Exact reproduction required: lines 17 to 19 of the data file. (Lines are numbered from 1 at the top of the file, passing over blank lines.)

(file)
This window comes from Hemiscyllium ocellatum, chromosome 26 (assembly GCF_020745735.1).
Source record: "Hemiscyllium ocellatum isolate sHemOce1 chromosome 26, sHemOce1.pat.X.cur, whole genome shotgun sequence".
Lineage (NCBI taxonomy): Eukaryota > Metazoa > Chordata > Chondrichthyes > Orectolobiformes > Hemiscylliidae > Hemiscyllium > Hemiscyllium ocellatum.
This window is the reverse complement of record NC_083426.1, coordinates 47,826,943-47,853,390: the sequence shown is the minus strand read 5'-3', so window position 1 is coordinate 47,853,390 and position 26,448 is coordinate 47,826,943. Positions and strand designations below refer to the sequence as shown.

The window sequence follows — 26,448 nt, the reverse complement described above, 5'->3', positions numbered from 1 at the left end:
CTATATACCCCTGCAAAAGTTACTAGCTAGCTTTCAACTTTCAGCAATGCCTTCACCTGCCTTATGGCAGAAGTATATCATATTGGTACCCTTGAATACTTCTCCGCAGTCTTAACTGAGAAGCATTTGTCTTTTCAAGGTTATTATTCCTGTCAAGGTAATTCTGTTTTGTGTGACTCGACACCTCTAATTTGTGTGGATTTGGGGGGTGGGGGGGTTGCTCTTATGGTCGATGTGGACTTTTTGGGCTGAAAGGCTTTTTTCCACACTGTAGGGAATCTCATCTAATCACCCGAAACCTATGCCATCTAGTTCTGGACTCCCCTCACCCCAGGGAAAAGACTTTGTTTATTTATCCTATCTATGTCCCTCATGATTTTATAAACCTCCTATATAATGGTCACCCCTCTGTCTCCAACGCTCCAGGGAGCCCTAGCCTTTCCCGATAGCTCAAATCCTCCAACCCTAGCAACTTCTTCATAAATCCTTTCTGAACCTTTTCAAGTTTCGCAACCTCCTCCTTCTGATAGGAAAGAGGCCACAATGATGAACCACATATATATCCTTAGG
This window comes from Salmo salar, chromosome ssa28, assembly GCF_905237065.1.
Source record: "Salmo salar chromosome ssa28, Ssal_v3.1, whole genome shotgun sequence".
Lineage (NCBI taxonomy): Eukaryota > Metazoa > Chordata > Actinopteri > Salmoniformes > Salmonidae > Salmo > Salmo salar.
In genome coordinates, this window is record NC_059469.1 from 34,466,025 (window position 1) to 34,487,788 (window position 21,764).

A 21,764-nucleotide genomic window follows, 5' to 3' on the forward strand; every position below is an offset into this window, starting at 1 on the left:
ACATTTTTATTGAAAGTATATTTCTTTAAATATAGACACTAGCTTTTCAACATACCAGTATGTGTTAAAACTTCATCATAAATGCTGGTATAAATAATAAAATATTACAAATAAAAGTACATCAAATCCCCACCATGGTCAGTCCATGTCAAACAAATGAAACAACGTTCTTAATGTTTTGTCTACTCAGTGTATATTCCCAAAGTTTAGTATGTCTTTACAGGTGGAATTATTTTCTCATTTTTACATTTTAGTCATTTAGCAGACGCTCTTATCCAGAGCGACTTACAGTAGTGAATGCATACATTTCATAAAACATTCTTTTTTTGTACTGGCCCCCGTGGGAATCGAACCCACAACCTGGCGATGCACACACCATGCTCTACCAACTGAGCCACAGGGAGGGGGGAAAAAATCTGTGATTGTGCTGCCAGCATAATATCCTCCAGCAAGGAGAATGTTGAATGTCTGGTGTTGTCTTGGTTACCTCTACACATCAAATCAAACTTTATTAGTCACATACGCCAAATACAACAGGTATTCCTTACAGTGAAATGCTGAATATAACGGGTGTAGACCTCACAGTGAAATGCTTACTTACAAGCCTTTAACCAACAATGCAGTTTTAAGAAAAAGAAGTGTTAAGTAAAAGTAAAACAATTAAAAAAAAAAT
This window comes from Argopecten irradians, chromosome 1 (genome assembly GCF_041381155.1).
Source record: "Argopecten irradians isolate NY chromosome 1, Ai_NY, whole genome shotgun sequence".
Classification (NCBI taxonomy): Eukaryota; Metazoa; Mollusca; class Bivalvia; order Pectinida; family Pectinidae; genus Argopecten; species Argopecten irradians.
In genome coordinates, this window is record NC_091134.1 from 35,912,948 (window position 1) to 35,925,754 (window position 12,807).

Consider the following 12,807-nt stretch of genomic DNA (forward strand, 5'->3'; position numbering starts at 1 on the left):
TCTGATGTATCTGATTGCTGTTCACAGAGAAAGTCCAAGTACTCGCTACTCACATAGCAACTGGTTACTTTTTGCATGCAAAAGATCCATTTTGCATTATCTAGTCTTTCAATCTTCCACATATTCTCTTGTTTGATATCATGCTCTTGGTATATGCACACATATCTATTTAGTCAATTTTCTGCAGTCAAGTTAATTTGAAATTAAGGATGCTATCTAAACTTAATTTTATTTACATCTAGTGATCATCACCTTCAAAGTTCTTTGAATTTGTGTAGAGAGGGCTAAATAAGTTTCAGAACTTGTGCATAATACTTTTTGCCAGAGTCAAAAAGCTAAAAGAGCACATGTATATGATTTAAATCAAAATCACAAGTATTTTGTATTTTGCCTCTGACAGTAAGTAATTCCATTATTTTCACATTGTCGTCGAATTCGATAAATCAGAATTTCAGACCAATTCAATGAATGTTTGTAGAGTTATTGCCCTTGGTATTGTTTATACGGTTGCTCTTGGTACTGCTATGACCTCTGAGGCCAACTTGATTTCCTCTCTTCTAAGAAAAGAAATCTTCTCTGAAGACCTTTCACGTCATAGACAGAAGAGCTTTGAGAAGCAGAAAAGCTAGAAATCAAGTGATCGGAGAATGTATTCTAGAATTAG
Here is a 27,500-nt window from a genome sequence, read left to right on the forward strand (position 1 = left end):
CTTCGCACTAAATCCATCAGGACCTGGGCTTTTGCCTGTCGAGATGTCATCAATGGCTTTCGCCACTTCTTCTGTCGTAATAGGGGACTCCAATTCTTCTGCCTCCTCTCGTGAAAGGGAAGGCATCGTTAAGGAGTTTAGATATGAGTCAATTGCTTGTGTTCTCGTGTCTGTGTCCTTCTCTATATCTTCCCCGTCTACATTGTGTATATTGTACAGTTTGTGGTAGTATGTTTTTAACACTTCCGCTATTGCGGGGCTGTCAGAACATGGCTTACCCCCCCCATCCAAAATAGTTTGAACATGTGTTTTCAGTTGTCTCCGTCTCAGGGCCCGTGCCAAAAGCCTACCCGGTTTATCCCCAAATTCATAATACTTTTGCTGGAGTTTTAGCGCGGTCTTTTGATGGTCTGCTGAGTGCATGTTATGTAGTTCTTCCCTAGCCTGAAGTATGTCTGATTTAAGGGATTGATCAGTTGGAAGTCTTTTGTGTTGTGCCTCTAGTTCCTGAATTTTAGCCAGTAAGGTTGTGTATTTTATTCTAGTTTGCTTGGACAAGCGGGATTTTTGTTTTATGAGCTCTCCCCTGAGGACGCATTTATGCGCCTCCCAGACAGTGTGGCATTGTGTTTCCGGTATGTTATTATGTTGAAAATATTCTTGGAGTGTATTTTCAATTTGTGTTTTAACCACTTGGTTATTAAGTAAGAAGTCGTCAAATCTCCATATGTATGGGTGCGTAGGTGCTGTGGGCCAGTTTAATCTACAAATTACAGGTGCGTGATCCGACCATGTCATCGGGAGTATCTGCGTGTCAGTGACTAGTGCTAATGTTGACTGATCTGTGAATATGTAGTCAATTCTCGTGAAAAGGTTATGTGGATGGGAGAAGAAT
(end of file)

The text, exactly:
Consider the following 12,807-nt stretch of genomic DNA (forward strand, 5'->3'; position numbering starts at 1 on the left):
TCTGATGTATCTGATTGCTGTTCACAGAGAAAGTCCAAGTACTCGCTACTCACATAGCAACTGGTTACTTTTTGCATGCAAAAGATCCATTTTGCATTATCTAGTCTTTCAATCTTCCACATATTCTCTTGTTTGATATCATGCTCTTGGTATATGCACACATATCTATTTAGTCAATTTTCTGCAGTCAAGTTAATTTGAAATTAAGGATGCTATCTAAACTTAATTTTATTTACATCTAGTGATCATCACCTTCAAAGTTCTTTGAATTTGTGTAGAGAGGGCTAAATAAGTTTCAGAACTTGTGCATAATACTTTTTGCCAGAGTCAAAAAGCTAAAAGAGCACATGTATATGATTTAAATCAAAATCACAAGTATTTTGTATTTTGCCTCTGACAGTAAGTAATTCCATTATTTTCACATTGTCGTCGAATTCGATAAATCAGAATTTCAGACCAATTCAATGAATGTTTGTAGAGTTATTGCCCTTGGTATTGTTTATACGGTTGCTCTTGGTACTGCTATGACCTCTGAGGCCAACTTGATTTCCTCTCTTCTAAGAAAAGAAATCTTCTCTGAAGACCTTTCACGTCATAGACAGAAGAGCTTTGAGAAGCAGAAAAGCTAGAAATCAAGTGATCGGAGAATGTATTCTAGAATTAG
Here is a 27,500-nt window from a genome sequence, read left to right on the forward strand (position 1 = left end):